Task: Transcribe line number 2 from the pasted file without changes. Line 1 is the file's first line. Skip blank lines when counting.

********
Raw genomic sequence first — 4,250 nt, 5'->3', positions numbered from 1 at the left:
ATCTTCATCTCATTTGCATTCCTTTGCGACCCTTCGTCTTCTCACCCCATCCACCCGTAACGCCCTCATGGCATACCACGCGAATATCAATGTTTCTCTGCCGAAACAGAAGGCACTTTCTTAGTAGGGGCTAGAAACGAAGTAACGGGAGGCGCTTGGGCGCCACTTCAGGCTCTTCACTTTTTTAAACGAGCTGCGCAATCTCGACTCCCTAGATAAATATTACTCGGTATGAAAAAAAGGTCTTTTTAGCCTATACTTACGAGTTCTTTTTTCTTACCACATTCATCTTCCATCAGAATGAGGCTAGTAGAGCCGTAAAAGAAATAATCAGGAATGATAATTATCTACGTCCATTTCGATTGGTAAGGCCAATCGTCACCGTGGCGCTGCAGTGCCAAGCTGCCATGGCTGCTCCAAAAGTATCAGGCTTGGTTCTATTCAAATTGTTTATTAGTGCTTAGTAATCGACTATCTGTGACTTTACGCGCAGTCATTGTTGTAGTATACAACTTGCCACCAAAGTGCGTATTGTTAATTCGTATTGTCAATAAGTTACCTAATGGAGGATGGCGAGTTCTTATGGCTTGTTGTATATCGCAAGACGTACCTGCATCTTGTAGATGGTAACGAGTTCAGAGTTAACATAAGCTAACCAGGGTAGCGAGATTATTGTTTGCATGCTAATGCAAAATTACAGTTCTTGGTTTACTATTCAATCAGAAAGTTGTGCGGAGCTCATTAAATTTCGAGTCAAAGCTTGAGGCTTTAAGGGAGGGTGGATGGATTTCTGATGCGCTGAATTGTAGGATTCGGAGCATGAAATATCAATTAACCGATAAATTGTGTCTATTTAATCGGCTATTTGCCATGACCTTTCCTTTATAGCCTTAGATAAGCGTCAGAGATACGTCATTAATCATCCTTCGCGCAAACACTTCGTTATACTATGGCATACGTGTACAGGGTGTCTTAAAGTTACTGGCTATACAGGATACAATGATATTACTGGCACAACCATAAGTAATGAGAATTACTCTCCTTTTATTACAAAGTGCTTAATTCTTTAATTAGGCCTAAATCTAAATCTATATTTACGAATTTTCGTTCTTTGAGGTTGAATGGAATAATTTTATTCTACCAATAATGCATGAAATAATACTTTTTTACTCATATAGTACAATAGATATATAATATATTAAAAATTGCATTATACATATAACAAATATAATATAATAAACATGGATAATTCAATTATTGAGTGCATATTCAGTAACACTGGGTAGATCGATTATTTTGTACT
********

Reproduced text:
ATCTTCATCTCATTTGCATTCCTTTGCGACCCTTCGTCTTCTCACCCCATCCACCCGTAACGCCCTCATGGCATACCACGCGAATATCAATGTTTCTCTGCCGAAACAGAAGGCACTTTCTTAGTAGGGGCTAGAAACGAAGTAACGGGAGGCGCTTGGGCGCCACTTCAGGCTCTTCACTTTTTTAAACGAGCTGCGCAATCTCGACTCCCTAGATAAATATTACTCGGTATGAAAAAAAGGTCTTTTTAGCCTATACTTACGAGTTCTTTTTTCTTACCACATTCATCTTCCATCAGAATGAGGCTAGTAGAGCCGTAAAAGAAATAATCAGGAATGATAATTATCTACGTCCATTTCGATTGGTAAGGCCAATCGTCACCGTGGCGCTGCAGTGCCAAGCTGCCATGGCTGCTCCAAAAGTATCAGGCTTGGTTCTATTCAAATTGTTTATTAGTGCTTAGTAATCGACTATCTGTGACTTTACGCGCAGTCATTGTTGTAGTATACAACTTGCCACCAAAGTGCGTATTGTTAATTCGTATTGTCAATAAGTTACCTAATGGAGGATGGCGAGTTCTTATGGCTTGTTGTATATCGCAAGACGTACCTGCATCTTGTAGATGGTAACGAGTTCAGAGTTAACATAAGCTAACCAGGGTAGCGAGATTATTGTTTGCATGCTAATGCAAAATTACAGTTCTTGGTTTACTATTCAATCAGAAAGTTGTGCGGAGCTCATTAAATTTCGAGTCAAAGCTTGAGGCTTTAAGGGAGGGTGGATGGATTTCTGATGCGCTGAATTGTAGGATTCGGAGCATGAAATATCAATTAACCGATAAATTGTGTCTATTTAATCGGCTATTTGCCATGACCTTTCCTTTATAGCCTTAGATAAGCGTCAGAGATACGTCATTAATCATCCTTCGCGCAAACACTTCGTTATACTATGGCATACGTGTACAGGGTGTCTTAAAGTTACTGGCTATACAGGATACAATGATATTACTGGCACAACCATAAGTAATGAGAATTACTCTCCTTTTATTACAAAGTGCTTAATTCTTTAATTAGGCCTAAATCTAAATCTATATTTACGAATTTTCGTTCTTTGAGGTTGAATGGAATAATTTTATTCTACCAATAATGCATGAAATAATACTTTTTTACTCATATAGTACAATAGATATATAATATATTAAAAATTGCATTATACATATAACAAATATAATATAATAAACATGGATAATTCAATTATTGAGTGCATATTCAGTAACACTGGGTAGATCGATTATTTTGTACT